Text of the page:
However, it was only the day after that it was learned that Xóchitl passed by the Vatican. The clue was a photo that pictured her in Saint Peter’s Basilica, the place from which she emerged after her audience with the Pope. When we at ZENIT saw the photo, we did some research among acquaintances inside Casa Santa Marta, who confirmed that she had been there (we also learned where she stayed, but that exceeds the chronicle). Why then did Xóchitl say nothing until Thursday, February 15? She herself answered: because the Pope’s team asked her not to publish her visit until the 15th. And now, we also know why.

On Thursday morning, February 15, another pre-candidate, Claudia Sheinbaum, had her own audience with the Pope. She also did not obtain it through the Mexican Episcopate, or the Apostolic Nunciature in Mexico or the Mexican Embassy to the Holy See. Sheinbaum revealed how she got the audience, giving the names of her mediators: the President of the World Boxing Council, Mauricio Sulaimán, and the Pope’s goldsmith (or at least that’s how he introduces himself), Adrian Pallarols.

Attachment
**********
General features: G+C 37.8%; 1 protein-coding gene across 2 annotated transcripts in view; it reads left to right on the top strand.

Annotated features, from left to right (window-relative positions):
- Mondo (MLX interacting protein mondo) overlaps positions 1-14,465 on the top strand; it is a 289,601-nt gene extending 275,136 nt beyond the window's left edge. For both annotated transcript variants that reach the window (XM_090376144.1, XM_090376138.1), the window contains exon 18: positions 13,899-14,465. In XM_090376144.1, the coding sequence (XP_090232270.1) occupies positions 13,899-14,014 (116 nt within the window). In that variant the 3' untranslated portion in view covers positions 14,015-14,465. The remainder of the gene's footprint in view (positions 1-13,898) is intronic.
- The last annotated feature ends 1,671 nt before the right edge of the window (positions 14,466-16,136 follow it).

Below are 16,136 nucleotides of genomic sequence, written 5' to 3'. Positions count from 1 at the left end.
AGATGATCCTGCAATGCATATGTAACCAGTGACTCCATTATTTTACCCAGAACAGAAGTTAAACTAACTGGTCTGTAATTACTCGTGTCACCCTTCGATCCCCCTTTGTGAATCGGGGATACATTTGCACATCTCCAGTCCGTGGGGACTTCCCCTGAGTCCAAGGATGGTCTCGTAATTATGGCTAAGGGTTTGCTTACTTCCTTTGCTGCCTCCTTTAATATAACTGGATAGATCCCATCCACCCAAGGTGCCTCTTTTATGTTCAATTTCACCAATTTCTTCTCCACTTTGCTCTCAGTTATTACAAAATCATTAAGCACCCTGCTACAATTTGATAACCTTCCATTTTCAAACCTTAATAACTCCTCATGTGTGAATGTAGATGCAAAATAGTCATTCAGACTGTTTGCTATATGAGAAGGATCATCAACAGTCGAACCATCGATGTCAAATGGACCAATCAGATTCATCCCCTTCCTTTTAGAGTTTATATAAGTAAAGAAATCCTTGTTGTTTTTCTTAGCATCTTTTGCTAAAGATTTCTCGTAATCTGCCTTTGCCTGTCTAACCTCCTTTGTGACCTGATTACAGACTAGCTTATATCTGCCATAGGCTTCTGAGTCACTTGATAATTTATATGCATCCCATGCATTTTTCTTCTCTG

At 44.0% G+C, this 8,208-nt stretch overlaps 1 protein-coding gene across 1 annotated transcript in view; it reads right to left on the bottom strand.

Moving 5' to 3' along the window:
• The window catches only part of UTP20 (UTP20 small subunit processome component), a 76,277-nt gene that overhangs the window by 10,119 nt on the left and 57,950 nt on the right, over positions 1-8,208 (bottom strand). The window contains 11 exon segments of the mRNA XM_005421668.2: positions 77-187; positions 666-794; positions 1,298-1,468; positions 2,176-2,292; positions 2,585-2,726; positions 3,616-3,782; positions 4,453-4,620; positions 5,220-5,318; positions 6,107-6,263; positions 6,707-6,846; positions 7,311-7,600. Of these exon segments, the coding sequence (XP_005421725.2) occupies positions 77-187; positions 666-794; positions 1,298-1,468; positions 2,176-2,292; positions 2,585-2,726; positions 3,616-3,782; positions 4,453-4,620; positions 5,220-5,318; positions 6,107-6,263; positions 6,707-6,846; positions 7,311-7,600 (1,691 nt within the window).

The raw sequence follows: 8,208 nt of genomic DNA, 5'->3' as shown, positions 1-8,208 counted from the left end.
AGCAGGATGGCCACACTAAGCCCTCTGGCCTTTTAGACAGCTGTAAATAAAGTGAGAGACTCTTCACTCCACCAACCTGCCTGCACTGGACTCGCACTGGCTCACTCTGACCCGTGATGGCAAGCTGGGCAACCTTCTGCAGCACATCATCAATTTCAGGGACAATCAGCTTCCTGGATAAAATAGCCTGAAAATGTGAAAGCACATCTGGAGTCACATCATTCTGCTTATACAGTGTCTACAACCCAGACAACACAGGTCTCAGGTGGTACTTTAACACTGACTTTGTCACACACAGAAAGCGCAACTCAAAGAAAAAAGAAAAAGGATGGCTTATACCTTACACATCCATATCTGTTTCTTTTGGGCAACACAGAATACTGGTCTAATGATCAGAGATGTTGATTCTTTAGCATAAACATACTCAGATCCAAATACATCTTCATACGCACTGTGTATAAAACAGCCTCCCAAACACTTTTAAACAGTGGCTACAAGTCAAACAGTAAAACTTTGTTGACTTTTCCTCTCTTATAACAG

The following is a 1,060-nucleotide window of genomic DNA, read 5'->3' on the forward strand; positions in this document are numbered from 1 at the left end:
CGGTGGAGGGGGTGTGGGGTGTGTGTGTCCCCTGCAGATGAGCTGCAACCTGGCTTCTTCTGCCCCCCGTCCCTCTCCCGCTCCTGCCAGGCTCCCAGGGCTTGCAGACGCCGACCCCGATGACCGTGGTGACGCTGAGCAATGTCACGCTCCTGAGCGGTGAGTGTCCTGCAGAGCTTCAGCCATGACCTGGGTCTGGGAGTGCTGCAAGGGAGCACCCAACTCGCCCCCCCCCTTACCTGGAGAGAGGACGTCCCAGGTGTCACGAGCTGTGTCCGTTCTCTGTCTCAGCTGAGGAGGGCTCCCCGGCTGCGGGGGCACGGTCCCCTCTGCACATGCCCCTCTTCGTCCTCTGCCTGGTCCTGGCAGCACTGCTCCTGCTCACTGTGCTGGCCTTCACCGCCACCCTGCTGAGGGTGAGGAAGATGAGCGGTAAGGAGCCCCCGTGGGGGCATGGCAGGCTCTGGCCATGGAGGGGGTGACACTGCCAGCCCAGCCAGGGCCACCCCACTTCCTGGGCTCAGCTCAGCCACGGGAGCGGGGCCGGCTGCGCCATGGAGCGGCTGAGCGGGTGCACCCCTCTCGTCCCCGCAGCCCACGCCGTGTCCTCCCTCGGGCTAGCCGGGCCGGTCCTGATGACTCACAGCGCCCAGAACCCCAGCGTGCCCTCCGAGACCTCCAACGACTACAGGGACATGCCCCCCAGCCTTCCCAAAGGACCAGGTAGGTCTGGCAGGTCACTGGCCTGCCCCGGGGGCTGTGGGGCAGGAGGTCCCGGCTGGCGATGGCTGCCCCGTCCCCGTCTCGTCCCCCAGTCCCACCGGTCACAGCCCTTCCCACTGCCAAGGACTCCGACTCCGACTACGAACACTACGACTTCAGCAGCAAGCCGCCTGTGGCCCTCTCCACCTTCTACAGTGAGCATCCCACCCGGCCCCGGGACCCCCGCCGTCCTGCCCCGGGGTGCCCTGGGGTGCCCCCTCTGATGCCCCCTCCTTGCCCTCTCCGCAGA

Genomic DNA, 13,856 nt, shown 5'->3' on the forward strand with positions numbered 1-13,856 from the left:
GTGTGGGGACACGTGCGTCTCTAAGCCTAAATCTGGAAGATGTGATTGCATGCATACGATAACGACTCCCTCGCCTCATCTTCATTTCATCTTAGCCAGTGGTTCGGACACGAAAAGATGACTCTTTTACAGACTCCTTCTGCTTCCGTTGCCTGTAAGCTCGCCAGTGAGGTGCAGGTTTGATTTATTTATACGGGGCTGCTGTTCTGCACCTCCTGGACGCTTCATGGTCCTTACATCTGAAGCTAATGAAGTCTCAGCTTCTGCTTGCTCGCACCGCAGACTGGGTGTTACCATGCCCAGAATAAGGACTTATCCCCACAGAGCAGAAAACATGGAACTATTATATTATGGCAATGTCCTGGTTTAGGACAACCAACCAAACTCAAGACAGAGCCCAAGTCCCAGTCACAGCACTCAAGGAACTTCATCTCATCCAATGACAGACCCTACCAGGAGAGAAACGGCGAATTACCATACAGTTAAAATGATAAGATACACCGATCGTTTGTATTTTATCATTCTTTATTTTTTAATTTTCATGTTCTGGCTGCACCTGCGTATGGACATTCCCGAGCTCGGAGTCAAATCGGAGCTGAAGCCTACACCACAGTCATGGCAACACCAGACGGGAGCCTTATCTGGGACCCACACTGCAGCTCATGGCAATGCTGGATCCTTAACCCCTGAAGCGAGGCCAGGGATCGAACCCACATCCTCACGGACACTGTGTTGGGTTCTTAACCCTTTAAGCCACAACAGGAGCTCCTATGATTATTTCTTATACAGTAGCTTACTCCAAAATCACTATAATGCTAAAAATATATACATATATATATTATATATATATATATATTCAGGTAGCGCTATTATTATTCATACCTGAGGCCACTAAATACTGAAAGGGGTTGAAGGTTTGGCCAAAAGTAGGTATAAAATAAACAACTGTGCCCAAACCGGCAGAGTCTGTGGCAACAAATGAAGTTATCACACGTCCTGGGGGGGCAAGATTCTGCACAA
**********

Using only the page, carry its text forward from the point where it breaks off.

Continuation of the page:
One’s attention is certainly drawn by the fact that, in the same week, the two candidates visited. Who told one that the other would be there and/or which one was the first to request the audience in such a way that the other would have the time to organize her agenda, cross the ocean and arrive in Rome? Even more striking is the fact that, in the context of the elections, both wanted a papal audience. It’s something that never happened in the past, past in which the “secular character of the State” was brandished.

Commentators have pointed out the influence that Pope Francis could have on the elections of a country where 7.7 out of every 10 Mexicans say they are Catholic. Or even non-Catholics, not a few, that are sympathetic with his views on topics such as ecology, social justice or migration. Sheinbaum fits this mould, who is Jewish but says she’s not religious (although at times she uses clothes with prints of the Virgin of Guadalupe). Xóchitl Gálvez is at the opposite pole, who describes herself as openly Catholic, although to avoid offending susceptibilities, a few days after meeting with the Pope, she went to a meeting with Evangelical leaders, by whom she allowed herself to be blessed.